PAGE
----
Israeli Supermarket Mogul Makes Top Bid for Local Airline, Trustee Says

Israir was controlled by the indebted IDB Group and was put up on the block in a bid to pay off some of its debts

Send in e-mailSend in e-mail
Send in e-mailSend in e-mail
An Israir plane lands in Slovakia, March 2019.
An Israir plane lands in Slovakia, March 2019.Credit: Moni Shapir

Supermarket mogul Rami Levy is close to a deal to buy Israeli airline Israir, in partnership with the brothers and food importers Shalom and Dror Haim.

Israir was controlled until recently by Argentinian businessman Eduardo Elzstain via the indebted IDB Group. Attorney Ophir Naor, the trustee for IDB Development’s assets, put Israir up on the block in a bid to pay off some of IDB’s debts.

On Wednesday, Naor announced that he’d chosen a proposal by BGI, controlled by Levy and the Haim brothers, to buy control of Israir as well as its subsidiaries Sky Deal, Natour and Diesenhaus. In a statement to the court, Naor asked to approve the group’s proposal to buy Israir for 110 million shekels ($33 million). In response, BGI’s share price shot up 15% on Wednesday, while El Al’s dropped 2%.

The proposal includes graduated payments. In addition, 75 million will be paid in cash. Furthermore, IDB’s creditors will receive 20% of BGI’s publicly sold share capital. The buyers also agreed to forgive a $5 million debt by IDB to Israir.

“Israir is a company with assets and great potential, along with risks, with all the implications of this. The responsible thing is to transfer control from a company in liquidation to a solvent company with the means and capacity to control it shares and contribute to its operations,” said Naor.

Naor cited the advantages of BGI’s bid as including the high purchase price, the certainty regarding payment, the upside that would raise value for shareholders, the financial stability of the buyers, Levy and the Haim brothers’ commitment to fund the deal themselves, the regulators’ willingness to approve the deal given that BGI does not have any other business dealings in tourism or aviation, and the guarantees presented to the court. This will maximize the creditors’ value and ensure Israir continues operating during the coronavirus pandemic, Naor stated.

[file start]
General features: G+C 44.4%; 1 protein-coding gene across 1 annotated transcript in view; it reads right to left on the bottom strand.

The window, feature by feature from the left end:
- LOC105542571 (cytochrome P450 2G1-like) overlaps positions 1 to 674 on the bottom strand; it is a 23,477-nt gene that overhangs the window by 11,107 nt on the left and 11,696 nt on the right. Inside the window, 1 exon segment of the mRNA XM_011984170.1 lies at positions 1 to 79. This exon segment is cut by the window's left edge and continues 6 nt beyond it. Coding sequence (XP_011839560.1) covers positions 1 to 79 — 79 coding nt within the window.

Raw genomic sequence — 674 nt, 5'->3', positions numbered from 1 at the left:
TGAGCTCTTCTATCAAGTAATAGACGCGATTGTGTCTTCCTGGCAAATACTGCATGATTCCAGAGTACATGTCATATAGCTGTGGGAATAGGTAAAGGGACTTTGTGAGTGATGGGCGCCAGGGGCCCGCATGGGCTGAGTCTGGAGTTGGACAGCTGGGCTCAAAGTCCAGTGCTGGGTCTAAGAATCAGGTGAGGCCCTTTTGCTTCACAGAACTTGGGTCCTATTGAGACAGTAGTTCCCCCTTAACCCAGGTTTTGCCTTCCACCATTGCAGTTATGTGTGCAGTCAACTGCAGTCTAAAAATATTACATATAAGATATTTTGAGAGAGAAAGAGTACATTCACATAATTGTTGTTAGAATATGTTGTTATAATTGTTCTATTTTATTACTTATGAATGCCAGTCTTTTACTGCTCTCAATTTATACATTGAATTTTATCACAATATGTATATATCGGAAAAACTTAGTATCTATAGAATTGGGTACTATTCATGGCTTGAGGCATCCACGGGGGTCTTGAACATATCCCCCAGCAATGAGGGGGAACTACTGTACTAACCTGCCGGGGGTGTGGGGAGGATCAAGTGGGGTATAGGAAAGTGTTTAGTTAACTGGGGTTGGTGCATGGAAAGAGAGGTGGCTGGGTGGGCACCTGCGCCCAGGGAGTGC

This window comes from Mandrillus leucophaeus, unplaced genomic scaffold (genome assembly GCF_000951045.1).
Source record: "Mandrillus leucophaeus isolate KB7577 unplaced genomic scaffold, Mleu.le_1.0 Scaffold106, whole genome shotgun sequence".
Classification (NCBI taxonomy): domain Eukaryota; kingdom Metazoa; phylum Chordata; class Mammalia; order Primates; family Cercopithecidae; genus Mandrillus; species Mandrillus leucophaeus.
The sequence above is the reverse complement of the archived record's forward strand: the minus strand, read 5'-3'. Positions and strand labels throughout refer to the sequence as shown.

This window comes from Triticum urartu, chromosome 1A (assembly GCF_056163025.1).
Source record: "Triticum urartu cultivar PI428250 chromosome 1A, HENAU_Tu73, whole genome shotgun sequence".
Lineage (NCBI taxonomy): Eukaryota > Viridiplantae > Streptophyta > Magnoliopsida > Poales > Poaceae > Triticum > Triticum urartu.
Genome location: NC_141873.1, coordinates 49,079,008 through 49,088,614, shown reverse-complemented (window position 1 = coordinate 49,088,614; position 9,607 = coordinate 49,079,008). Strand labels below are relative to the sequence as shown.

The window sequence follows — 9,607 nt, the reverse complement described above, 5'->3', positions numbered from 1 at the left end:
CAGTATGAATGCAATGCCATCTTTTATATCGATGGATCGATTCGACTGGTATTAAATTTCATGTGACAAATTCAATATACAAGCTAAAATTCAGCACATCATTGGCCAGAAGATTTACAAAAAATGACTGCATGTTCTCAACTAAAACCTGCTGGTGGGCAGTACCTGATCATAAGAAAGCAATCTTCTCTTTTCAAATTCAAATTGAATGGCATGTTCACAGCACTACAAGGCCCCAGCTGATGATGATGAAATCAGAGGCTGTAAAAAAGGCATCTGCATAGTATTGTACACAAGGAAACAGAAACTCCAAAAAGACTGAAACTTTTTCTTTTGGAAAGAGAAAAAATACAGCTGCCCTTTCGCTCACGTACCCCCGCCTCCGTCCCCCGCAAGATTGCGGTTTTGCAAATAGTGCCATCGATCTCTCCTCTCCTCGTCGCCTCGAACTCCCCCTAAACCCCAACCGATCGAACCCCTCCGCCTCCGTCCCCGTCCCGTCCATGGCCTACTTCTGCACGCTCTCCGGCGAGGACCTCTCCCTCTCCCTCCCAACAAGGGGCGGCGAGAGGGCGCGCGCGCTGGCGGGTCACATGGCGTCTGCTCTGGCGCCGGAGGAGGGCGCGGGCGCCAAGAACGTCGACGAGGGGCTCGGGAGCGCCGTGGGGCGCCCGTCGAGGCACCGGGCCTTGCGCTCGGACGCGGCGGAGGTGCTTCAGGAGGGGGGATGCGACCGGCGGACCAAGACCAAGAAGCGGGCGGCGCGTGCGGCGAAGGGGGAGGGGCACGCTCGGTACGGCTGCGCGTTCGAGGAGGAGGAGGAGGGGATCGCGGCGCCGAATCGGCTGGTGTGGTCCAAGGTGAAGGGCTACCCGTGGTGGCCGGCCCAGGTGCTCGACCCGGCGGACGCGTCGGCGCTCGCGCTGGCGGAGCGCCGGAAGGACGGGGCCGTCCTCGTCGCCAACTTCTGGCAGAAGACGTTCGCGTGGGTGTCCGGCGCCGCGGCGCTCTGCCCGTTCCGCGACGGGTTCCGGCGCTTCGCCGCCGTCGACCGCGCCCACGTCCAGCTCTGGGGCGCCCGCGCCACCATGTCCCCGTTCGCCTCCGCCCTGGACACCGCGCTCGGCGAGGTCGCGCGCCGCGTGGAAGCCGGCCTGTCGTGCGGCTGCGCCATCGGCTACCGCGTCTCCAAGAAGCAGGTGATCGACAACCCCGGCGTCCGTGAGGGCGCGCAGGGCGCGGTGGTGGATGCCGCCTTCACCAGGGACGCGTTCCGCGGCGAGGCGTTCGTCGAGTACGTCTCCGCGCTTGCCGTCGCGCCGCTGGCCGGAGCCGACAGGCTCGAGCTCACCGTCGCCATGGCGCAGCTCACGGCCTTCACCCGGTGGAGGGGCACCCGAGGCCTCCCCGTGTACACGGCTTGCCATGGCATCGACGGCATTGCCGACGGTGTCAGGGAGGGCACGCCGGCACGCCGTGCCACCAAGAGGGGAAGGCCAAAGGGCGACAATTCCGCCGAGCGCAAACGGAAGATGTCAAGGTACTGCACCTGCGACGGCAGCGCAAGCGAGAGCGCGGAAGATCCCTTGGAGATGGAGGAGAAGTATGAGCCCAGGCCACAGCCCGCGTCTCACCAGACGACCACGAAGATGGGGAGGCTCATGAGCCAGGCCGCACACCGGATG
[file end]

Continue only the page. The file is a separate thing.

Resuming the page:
Levy has come a long way since he made a name for himself selling chicken for a shekel at his discount supermarket. Since then, he has established himself among Israel’s tycoons, and is sitting on significant cash thanks to his profitable discount stores. He maintains close ties with the Likud Central Committee and speaks directly with Prime Minister Benjamin Netanyahu.

Levy currently holds 40% of the supermarket chain he founded, Rami Levy Shivuk Hashikma, and his shares are worth some 1.2 billion shekels ($365 million). The chain has 52 branches with annual turnover of 6 billion shekels. Levy expanded into the cellular sector in 2010, launching Rami Levy Communications, which now has 260,000 customers. He also controls 40% of Hashikma International Communications and 50% of pharmaceutical chain Good Pharm, which has 24 outlets.

The company that Levy is seeking to buy, Israir, is a stock exchange shell company. This will enable Israir to be publicly traded through a back door, and will make it Israel’s second publicly-traded airline, along with El Al.

Rami Levy, poses for a photograph alongside shelves of tinned food inside a Rami Levy Supermarket in Jerusalem, November 23, 2014. Credit: Bloomberg

Levy and his partners beat out a line of prospective buyers, including Dor Alon and Global Knafayim.

“We’re pleased by the faith placed in us and that our offer was chosen, and we’re waiting for the court’s final approval,” said BGI Chairman Moti Hazan.

Despite Naor’s recommendation, it’s not clear that the deal is done.

Levy’s interest in Israir stems from the synergy between the airline and his other businesses. His businesses have partnered with Israir on marketing campaigns, including pushing the airline’s routes to Baku, Azerbaijan and Tirana, Albania. The companies both focus on low price points and have small, pared down headquarters.

Israir, led by Uri Sirkis, has gotten through the coronavirus crisis relatively well. While the company was forced to shut operations along with other airlines, it sustained relatively little damage compared to its competitors. The company managed to turn an operating profit (EBITDA) in the third quarter, compared to a loss of $4.5 million in the second quarter.

Comments